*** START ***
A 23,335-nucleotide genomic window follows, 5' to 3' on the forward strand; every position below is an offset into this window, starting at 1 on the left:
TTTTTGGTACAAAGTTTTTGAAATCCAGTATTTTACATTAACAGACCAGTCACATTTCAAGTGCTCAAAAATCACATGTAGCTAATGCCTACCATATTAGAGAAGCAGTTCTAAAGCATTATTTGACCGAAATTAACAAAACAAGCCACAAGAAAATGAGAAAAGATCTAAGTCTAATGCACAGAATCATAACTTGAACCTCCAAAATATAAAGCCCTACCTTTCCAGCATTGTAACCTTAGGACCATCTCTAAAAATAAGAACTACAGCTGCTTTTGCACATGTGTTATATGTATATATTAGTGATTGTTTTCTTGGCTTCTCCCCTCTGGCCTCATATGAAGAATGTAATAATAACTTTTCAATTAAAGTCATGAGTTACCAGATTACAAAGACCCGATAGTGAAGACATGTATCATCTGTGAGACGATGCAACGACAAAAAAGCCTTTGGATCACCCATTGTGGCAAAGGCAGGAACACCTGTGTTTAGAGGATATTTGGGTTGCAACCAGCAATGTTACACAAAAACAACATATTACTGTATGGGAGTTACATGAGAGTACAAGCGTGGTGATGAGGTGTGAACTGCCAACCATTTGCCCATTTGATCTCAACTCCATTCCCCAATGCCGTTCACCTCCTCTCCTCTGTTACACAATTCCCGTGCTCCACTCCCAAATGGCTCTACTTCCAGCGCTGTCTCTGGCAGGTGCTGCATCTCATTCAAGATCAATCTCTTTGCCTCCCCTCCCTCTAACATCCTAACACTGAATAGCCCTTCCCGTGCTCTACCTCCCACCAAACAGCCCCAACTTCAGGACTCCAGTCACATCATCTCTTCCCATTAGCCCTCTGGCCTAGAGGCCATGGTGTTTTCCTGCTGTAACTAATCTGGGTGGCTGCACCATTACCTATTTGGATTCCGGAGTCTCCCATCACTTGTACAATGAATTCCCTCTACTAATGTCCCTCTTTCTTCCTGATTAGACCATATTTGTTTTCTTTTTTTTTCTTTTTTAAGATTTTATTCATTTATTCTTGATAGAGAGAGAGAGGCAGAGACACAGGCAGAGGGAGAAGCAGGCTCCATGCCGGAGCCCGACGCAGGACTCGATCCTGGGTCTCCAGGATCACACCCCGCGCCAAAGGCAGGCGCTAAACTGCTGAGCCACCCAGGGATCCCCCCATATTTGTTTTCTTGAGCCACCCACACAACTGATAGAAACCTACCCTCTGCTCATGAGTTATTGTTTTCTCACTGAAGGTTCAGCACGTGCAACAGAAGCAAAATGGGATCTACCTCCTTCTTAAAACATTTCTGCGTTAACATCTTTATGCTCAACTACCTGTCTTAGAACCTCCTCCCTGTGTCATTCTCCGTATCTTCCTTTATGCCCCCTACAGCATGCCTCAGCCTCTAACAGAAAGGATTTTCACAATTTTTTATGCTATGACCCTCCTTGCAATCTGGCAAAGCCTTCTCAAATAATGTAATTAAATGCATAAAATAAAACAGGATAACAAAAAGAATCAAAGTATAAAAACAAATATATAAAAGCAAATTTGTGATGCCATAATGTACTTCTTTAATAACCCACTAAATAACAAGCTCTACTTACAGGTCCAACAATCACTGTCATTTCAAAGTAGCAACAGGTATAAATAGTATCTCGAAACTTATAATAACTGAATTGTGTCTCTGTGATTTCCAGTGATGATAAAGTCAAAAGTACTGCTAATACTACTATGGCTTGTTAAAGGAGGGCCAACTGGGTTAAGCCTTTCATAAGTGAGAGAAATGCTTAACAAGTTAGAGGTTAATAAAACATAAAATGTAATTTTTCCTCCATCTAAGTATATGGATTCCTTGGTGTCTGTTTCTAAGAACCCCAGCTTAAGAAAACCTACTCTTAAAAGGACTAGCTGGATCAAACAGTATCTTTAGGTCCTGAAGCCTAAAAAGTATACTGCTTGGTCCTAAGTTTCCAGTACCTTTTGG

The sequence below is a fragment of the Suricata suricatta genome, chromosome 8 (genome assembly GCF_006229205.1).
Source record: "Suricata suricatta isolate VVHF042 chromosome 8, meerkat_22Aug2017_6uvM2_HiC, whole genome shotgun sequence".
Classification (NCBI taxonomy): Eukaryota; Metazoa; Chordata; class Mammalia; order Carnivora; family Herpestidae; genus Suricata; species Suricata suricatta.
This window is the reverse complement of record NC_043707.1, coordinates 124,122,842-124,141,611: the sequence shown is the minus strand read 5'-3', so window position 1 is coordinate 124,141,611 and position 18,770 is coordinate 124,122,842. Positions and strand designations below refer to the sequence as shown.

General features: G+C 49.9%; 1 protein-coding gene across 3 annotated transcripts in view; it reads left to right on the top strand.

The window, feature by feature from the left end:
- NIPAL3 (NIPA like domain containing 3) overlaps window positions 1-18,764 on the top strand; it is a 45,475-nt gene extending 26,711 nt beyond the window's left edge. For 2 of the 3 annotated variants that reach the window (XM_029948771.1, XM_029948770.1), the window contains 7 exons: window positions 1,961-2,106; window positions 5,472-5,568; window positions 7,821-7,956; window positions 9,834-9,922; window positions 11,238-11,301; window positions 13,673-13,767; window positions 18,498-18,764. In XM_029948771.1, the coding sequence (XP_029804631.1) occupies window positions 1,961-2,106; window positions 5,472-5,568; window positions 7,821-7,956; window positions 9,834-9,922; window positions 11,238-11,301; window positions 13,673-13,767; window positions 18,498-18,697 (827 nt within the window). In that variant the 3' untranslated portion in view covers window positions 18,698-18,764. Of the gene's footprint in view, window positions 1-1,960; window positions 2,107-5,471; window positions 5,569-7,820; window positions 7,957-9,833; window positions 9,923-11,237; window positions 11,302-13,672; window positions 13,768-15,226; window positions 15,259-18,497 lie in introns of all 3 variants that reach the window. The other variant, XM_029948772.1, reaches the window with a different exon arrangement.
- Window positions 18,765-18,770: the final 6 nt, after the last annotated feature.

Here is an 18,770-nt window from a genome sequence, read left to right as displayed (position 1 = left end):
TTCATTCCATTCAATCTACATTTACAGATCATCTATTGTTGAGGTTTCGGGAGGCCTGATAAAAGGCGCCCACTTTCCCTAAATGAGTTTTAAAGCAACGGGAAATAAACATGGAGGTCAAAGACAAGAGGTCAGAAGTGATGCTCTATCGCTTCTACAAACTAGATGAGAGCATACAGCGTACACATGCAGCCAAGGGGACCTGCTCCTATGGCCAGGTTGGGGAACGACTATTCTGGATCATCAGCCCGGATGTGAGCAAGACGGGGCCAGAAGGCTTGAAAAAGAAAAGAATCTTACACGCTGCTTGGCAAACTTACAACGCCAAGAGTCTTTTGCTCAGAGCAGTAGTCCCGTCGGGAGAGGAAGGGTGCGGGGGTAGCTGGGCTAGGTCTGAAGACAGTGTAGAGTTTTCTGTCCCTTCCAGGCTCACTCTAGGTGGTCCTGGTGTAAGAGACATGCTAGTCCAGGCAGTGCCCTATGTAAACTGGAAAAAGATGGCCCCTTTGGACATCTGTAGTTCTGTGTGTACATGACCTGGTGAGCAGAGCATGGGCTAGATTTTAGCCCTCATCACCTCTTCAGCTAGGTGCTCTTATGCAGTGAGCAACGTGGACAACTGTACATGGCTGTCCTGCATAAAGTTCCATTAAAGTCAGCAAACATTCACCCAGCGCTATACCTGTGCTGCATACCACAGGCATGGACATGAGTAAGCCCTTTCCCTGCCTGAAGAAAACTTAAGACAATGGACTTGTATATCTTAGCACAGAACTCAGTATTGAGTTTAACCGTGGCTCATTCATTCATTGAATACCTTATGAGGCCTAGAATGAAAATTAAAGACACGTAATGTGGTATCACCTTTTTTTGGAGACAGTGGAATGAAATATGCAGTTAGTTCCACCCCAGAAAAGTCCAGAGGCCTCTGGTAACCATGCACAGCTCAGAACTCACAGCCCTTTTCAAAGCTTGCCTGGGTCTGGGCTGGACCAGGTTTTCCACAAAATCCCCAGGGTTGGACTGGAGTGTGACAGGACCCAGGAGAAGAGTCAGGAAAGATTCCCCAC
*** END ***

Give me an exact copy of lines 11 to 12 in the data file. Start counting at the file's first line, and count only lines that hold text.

Here is an 18,770-nt window from a genome sequence, read left to right as displayed (position 1 = left end):
TTCATTCCATTCAATCTACATTTACAGATCATCTATTGTTGAGGTTTCGGGAGGCCTGATAAAAGGCGCCCACTTTCCCTAAATGAGTTTTAAAGCAACGGGAAATAAACATGGAGGTCAAAGACAAGAGGTCAGAAGTGATGCTCTATCGCTTCTACAAACTAGATGAGAGCATACAGCGTACACATGCAGCCAAGGGGACCTGCTCCTATGGCCAGGTTGGGGAACGACTATTCTGGATCATCAGCCCGGATGTGAGCAAGACGGGGCCAGAAGGCTTGAAAAAGAAAAGAATCTTACACGCTGCTTGGCAAACTTACAACGCCAAGAGTCTTTTGCTCAGAGCAGTAGTCCCGTCGGGAGAGGAAGGGTGCGGGGGTAGCTGGGCTAGGTCTGAAGACAGTGTAGAGTTTTCTGTCCCTTCCAGGCTCACTCTAGGTGGTCCTGGTGTAAGAGACATGCTAGTCCAGGCAGTGCCCTATGTAAACTGGAAAAAGATGGCCCCTTTGGACATCTGTAGTTCTGTGTGTACATGACCTGGTGAGCAGAGCATGGGCTAGATTTTAGCCCTCATCACCTCTTCAGCTAGGTGCTCTTATGCAGTGAGCAACGTGGACAACTGTACATGGCTGTCCTGCATAAAGTTCCATTAAAGTCAGCAAACATTCACCCAGCGCTATACCTGTGCTGCATACCACAGGCATGGACATGAGTAAGCCCTTTCCCTGCCTGAAGAAAACTTAAGACAATGGACTTGTATATCTTAGCACAGAACTCAGTATTGAGTTTAACCGTGGCTCATTCATTCATTGAATACCTTATGAGGCCTAGAATGAAAATTAAAGACACGTAATGTGGTATCACCTTTTTTTGGAGACAGTGGAATGAAATATGCAGTTAGTTCCACCCCAGAAAAGTCCAGAGGCCTCTGGTAACCATGCACAGCTCAGAACTCACAGCCCTTTTCAAAGCTTGCCTGGGTCTGGGCTGGACCAGGTTTTCCACAAAATCCCCAGGGTTGGACTGGAGTGTGACAGGACCCAGGAGAAGAGTCAGGAAAGATTCCCCAC